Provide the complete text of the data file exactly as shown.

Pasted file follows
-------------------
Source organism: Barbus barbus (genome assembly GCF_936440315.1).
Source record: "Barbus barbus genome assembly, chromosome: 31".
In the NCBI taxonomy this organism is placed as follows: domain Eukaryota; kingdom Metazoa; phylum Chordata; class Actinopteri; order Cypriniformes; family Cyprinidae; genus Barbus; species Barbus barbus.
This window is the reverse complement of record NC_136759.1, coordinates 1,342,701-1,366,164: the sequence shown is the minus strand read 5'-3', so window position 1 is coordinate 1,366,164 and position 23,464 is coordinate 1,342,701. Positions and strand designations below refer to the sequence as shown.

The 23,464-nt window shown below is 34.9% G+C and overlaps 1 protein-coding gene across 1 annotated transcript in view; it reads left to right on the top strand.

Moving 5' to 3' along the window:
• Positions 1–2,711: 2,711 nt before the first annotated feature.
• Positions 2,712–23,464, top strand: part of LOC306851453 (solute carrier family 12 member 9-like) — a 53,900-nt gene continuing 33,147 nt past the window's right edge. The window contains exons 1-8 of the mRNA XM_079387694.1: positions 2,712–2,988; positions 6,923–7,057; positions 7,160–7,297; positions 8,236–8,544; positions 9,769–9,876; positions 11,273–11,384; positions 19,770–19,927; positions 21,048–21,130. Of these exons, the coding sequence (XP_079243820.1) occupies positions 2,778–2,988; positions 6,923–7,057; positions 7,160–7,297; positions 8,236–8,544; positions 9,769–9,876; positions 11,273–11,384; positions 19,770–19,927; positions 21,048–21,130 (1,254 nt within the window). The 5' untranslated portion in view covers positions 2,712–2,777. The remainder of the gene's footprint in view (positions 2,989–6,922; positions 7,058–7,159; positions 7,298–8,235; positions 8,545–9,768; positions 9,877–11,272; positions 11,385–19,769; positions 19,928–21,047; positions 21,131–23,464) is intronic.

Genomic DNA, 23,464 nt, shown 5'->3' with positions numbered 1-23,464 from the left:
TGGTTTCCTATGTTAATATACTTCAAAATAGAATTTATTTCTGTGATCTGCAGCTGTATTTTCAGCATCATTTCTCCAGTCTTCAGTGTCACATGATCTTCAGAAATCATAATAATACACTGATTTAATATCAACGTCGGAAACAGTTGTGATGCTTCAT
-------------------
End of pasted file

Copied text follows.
Source organism: Barbus barbus (genome assembly GCF_936440315.1).
Source record: "Barbus barbus genome assembly, chromosome: 31".
In the NCBI taxonomy this organism is placed as follows: domain Eukaryota; kingdom Metazoa; phylum Chordata; class Actinopteri; order Cypriniformes; family Cyprinidae; genus Barbus; species Barbus barbus.
This window is the reverse complement of record NC_136759.1, coordinates 1,342,701-1,366,164: the sequence shown is the minus strand read 5'-3', so window position 1 is coordinate 1,366,164 and position 23,464 is coordinate 1,342,701. Positions and strand designations below refer to the sequence as shown.

The 23,464-nt window shown below is 34.9% G+C and overlaps 1 protein-coding gene across 1 annotated transcript in view; it reads left to right on the top strand.

Moving 5' to 3' along the window:
• Positions 1–2,711: 2,711 nt before the first annotated feature.
• Positions 2,712–23,464, top strand: part of LOC306851453 (solute carrier family 12 member 9-like) — a 53,900-nt gene continuing 33,147 nt past the window's right edge. The window contains exons 1-8 of the mRNA XM_079387694.1: positions 2,712–2,988; positions 6,923–7,057; positions 7,160–7,297; positions 8,236–8,544; positions 9,769–9,876; positions 11,273–11,384; positions 19,770–19,927; positions 21,048–21,130. Of these exons, the coding sequence (XP_079243820.1) occupies positions 2,778–2,988; positions 6,923–7,057; positions 7,160–7,297; positions 8,236–8,544; positions 9,769–9,876; positions 11,273–11,384; positions 19,770–19,927; positions 21,048–21,130 (1,254 nt within the window). The 5' untranslated portion in view covers positions 2,712–2,777. The remainder of the gene's footprint in view (positions 2,989–6,922; positions 7,058–7,159; positions 7,298–8,235; positions 8,545–9,768; positions 9,877–11,272; positions 11,385–19,769; positions 19,928–21,047; positions 21,131–23,464) is intronic.

Genomic DNA, 23,464 nt, shown 5'->3' with positions numbered 1-23,464 from the left:
TGGTTTCCTATGTTAATATACTTCAAAATAGAATTTATTTCTGTGATCTGCAGCTGTATTTTCAGCATCATTTCTCCAGTCTTCAGTGTCACATGATCTTCAGAAATCATAATAATACACTGATTTAATATCAACGTCGGAAACAGTTGTGATGCTTCAT